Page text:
George Dyson has written a fascinating book about the building of the first stored-program computer by John von Neumann and his colleagues at the Institute of Advanced Studies at Princeton. After I’d finished the book I had an email exchange with him, an edited version of which appears in this morning’s Observer.
Once upon a time, a “computer” was a human being, usually female, who did calculations set for her by men in suits. Then, in the 1940s, something happened: computers became machines based on electronics. The switch had awesome implications; in the end, it spawned a technology that became inextricably woven into the fabric of late-20th- and early 21st-century life and is now indispensable. If the billions of (mostly unseen) computers that now run our industrialised support systems were suddenly to stop working, then our societies would very rapidly grind to a halt.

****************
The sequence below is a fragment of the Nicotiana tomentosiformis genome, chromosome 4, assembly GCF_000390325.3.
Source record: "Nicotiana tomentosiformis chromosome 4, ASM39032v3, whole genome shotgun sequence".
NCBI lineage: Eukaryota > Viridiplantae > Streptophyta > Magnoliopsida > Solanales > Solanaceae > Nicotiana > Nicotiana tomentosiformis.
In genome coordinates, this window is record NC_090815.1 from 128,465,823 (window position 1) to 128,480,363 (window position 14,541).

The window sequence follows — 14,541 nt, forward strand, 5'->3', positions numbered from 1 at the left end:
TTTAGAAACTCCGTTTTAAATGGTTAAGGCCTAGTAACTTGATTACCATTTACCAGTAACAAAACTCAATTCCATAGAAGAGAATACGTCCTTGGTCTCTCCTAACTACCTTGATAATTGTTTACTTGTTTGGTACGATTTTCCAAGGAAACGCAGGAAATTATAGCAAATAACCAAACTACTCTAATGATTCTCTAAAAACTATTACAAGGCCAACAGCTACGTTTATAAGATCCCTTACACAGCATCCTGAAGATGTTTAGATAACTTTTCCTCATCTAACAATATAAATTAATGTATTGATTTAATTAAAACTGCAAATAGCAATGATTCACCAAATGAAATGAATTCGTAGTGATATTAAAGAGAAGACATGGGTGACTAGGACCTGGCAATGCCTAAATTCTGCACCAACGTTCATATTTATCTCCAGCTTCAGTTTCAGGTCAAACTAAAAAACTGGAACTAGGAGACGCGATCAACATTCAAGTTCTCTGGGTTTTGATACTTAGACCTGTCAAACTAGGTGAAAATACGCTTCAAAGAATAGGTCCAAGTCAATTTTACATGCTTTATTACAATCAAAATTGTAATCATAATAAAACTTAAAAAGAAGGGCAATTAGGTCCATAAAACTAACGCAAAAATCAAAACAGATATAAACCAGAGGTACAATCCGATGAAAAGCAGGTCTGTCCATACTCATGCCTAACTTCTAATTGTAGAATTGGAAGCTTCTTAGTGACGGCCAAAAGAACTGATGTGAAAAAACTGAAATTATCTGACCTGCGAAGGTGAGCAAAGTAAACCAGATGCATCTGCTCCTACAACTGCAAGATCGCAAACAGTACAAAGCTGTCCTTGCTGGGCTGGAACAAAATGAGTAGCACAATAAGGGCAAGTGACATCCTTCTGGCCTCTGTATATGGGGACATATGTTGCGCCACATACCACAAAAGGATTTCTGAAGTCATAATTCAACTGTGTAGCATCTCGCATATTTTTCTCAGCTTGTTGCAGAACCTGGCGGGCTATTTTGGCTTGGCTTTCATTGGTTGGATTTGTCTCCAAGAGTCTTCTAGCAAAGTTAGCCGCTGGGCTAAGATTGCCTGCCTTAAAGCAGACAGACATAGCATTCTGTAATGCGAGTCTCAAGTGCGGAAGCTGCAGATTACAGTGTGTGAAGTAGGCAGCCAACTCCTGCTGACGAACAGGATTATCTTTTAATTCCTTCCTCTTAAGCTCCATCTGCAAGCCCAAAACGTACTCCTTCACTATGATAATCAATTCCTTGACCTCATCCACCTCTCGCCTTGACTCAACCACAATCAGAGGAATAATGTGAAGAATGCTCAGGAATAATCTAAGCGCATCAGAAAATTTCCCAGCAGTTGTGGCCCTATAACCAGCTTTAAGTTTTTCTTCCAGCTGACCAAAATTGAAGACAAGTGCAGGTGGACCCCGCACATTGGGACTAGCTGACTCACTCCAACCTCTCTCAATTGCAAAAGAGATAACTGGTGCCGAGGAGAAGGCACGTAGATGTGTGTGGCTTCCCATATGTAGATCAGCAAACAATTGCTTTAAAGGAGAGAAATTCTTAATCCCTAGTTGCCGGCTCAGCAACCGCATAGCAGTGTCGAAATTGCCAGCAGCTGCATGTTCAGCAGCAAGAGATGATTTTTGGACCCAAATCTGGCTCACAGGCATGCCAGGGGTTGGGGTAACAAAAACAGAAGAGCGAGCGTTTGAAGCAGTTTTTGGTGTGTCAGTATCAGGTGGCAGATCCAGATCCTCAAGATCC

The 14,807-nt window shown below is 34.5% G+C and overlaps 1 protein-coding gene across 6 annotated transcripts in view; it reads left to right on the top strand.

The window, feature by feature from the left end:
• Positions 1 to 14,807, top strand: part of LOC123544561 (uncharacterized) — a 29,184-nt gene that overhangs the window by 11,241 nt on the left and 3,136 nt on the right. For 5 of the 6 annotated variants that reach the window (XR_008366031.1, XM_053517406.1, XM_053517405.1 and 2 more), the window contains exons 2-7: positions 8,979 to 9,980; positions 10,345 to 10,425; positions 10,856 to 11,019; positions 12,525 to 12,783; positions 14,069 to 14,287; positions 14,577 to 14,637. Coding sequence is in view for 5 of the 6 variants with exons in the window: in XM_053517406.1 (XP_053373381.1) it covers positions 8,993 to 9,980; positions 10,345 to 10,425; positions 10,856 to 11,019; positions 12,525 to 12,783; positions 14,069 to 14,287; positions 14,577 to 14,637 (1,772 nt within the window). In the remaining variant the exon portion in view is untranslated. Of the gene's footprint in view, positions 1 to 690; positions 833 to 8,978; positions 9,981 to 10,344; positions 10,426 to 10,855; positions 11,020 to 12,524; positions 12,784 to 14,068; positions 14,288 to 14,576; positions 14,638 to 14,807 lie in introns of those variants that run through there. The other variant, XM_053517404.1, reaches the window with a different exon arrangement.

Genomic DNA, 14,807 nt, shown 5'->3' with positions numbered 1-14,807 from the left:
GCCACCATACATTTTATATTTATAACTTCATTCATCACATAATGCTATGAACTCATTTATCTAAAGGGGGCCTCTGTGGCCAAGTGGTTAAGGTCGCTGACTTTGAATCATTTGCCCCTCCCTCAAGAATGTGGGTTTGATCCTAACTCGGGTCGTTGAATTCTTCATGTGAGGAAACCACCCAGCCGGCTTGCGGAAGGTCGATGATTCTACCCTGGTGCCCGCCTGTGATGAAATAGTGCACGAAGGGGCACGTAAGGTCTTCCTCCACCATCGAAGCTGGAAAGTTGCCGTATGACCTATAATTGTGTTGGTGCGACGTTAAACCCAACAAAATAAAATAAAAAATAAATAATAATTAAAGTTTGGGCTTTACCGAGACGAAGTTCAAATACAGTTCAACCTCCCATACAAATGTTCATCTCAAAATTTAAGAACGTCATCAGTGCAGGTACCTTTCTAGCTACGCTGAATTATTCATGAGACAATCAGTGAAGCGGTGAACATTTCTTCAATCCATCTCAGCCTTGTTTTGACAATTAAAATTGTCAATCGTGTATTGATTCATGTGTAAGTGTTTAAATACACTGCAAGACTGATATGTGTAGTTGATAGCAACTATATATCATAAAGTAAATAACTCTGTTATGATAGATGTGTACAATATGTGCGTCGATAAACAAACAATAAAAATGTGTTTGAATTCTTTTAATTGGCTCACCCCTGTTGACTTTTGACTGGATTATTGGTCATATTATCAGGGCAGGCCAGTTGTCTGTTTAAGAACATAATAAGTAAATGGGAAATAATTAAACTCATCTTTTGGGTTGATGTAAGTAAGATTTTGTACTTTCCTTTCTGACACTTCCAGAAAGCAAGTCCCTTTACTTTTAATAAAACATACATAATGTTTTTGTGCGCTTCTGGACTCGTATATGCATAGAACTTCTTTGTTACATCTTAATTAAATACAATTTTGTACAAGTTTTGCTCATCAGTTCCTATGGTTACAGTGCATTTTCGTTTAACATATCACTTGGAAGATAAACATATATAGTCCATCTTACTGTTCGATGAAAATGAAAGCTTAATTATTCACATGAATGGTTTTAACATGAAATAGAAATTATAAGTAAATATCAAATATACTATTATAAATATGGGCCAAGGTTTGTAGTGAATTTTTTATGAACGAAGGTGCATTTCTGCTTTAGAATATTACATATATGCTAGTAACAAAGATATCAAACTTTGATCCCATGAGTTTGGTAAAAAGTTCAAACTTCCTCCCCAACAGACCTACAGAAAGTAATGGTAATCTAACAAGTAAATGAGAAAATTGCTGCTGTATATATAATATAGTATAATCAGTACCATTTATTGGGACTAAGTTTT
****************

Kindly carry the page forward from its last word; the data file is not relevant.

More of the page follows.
So the question of where this Promethean force sprang from is an intriguing one, as interesting in its way as the origins of the industrial revolution…
Photograph shows the book on sale in Heffers bookshop in Cambridge yesterday.